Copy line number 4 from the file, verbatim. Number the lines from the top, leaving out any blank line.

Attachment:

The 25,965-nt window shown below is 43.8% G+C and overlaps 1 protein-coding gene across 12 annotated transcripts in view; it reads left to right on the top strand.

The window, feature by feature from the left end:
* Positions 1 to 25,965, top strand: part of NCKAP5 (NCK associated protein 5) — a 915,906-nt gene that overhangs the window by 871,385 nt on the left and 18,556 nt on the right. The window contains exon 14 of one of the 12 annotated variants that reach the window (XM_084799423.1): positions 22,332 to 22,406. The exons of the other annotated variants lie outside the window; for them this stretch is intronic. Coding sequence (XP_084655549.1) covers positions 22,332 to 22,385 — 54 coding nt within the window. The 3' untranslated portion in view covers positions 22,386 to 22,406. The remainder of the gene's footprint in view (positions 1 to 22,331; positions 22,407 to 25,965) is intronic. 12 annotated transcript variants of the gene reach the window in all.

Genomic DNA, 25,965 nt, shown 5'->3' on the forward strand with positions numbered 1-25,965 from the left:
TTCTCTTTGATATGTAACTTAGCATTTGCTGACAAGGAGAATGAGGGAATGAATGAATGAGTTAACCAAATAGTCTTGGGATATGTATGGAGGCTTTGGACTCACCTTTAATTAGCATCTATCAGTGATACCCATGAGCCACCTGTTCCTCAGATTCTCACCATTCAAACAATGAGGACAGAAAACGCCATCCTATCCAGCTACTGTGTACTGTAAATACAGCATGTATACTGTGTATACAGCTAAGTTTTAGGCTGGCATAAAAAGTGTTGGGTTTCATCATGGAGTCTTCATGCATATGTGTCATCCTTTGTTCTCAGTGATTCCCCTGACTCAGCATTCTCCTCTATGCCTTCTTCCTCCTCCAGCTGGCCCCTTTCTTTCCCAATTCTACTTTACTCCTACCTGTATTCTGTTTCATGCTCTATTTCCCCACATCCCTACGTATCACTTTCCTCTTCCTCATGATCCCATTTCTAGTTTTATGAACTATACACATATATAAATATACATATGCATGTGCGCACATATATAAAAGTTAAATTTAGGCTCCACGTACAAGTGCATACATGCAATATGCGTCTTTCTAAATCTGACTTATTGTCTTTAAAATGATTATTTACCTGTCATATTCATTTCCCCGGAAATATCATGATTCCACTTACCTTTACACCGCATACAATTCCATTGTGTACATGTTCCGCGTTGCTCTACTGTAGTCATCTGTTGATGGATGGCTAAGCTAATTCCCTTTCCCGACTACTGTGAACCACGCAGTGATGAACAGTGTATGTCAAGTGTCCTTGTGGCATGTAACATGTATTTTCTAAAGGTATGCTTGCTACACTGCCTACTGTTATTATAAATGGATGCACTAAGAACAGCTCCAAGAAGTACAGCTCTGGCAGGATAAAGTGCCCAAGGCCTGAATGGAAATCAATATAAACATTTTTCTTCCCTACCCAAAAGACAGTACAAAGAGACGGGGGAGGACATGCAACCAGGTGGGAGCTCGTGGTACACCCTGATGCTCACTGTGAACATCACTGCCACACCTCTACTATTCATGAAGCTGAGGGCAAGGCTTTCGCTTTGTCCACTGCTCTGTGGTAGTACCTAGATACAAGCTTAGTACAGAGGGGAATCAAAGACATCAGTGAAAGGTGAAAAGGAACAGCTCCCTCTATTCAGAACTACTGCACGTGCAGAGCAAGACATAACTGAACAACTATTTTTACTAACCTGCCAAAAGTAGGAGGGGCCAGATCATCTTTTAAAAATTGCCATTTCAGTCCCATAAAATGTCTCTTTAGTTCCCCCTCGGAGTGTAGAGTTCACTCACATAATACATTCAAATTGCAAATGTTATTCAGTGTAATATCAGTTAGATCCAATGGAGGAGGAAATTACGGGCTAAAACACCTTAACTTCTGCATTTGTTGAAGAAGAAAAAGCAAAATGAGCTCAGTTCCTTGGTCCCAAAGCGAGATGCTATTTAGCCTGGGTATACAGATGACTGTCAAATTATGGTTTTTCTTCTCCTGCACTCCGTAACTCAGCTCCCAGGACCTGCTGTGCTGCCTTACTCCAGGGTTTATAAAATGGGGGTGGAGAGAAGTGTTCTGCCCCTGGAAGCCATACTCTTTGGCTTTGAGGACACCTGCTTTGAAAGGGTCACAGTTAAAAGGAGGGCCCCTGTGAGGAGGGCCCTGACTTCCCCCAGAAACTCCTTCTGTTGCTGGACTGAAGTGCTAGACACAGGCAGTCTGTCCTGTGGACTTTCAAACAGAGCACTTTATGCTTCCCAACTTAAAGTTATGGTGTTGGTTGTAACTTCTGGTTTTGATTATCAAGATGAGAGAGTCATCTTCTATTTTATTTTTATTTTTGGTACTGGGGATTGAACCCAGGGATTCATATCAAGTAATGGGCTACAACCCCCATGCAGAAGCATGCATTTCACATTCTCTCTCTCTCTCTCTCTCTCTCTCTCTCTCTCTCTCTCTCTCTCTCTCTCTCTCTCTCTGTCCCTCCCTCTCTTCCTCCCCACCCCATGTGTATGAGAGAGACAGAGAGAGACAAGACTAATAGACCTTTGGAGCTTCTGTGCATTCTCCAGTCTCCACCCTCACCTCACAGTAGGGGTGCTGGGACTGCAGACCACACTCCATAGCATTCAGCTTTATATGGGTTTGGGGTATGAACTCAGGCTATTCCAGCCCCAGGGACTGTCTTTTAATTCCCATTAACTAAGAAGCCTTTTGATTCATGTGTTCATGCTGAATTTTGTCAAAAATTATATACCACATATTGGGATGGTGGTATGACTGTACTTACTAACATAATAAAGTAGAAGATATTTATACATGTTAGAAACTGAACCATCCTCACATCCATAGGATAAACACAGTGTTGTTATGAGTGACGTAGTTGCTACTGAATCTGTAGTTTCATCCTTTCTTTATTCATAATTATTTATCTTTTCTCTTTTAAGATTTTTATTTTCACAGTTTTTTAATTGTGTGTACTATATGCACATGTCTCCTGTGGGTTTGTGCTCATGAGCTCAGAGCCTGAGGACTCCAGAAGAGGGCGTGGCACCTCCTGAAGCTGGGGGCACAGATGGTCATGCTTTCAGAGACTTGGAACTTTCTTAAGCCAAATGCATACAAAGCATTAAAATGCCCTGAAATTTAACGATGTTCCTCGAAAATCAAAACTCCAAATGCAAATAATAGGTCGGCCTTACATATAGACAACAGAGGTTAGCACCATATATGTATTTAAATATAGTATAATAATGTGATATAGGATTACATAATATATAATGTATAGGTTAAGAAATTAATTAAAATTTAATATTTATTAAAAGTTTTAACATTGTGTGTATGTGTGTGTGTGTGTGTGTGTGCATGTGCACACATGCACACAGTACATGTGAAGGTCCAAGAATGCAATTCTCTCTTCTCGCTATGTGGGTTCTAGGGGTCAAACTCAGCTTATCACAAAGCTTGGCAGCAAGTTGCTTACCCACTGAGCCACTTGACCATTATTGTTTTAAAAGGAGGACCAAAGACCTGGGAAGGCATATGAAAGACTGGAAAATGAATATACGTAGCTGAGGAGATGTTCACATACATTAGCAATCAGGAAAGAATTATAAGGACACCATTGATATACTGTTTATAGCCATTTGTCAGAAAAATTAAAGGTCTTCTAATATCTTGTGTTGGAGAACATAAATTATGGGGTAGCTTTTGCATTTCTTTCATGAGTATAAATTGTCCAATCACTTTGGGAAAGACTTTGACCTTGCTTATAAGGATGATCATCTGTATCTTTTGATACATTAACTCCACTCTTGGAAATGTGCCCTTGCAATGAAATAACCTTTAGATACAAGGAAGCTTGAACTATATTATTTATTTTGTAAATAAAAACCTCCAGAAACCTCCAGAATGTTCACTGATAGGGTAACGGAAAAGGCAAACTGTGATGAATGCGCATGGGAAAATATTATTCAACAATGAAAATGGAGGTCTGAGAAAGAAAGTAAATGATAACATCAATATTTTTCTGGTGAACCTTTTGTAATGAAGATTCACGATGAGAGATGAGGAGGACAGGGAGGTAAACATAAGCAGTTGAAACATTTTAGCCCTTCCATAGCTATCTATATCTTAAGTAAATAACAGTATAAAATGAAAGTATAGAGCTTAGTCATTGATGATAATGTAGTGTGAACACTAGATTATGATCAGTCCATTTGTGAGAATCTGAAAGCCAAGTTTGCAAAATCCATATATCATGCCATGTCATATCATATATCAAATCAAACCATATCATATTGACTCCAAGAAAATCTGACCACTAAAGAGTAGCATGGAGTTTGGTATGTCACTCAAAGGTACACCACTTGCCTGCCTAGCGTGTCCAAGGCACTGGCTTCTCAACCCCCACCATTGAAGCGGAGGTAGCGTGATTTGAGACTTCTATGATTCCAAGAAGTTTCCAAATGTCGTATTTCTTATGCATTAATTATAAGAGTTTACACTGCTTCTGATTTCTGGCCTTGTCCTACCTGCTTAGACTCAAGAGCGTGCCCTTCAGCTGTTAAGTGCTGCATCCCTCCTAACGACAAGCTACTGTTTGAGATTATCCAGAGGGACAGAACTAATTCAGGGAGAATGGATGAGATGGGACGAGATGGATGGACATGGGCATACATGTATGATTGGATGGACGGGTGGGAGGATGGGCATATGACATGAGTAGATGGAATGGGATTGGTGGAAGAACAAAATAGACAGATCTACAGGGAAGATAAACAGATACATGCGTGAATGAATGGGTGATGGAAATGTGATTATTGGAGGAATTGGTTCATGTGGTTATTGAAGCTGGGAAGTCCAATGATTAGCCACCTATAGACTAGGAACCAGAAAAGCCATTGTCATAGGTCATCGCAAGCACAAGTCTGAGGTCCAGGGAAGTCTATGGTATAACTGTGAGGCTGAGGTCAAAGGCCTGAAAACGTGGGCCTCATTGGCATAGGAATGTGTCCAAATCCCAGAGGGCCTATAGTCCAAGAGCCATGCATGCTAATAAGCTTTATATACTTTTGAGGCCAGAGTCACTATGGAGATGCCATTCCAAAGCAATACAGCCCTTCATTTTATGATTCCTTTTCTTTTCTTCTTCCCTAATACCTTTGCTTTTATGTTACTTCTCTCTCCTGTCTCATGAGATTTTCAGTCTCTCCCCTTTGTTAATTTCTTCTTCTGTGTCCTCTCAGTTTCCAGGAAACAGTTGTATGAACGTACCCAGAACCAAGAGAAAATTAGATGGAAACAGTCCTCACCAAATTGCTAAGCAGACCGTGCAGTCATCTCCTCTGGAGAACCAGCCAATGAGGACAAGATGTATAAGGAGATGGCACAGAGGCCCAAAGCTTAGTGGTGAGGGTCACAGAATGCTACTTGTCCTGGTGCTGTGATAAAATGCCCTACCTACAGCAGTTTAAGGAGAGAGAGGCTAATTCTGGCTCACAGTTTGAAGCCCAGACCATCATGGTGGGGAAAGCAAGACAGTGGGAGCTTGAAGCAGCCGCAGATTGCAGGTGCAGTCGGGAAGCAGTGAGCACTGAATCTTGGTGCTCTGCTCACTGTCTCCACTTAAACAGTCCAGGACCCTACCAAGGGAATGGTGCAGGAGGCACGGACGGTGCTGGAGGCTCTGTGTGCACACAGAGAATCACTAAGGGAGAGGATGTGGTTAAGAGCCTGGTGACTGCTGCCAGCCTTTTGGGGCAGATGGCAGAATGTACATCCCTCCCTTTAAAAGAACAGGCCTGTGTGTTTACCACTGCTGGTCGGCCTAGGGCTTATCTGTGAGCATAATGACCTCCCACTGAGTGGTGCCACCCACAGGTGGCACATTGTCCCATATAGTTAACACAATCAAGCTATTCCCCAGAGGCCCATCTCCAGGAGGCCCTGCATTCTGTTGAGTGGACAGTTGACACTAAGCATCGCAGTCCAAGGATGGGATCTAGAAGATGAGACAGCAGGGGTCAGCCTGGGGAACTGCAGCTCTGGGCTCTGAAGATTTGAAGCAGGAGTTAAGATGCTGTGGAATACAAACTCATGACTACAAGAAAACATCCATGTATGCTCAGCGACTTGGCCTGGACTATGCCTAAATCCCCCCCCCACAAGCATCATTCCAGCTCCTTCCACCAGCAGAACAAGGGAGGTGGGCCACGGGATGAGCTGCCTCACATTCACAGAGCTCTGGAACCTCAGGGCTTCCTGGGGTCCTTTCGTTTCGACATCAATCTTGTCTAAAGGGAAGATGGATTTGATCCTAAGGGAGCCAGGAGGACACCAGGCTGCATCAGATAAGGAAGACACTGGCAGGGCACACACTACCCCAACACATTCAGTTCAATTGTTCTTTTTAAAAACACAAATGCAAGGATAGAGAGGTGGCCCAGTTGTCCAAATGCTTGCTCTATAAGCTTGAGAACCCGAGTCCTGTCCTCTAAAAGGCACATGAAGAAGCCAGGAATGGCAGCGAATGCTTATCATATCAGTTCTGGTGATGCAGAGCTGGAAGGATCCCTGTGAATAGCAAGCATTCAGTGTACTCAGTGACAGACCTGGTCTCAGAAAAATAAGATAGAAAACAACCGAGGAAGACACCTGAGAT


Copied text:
Genomic DNA, 25,965 nt, shown 5'->3' on the forward strand with positions numbered 1-25,965 from the left: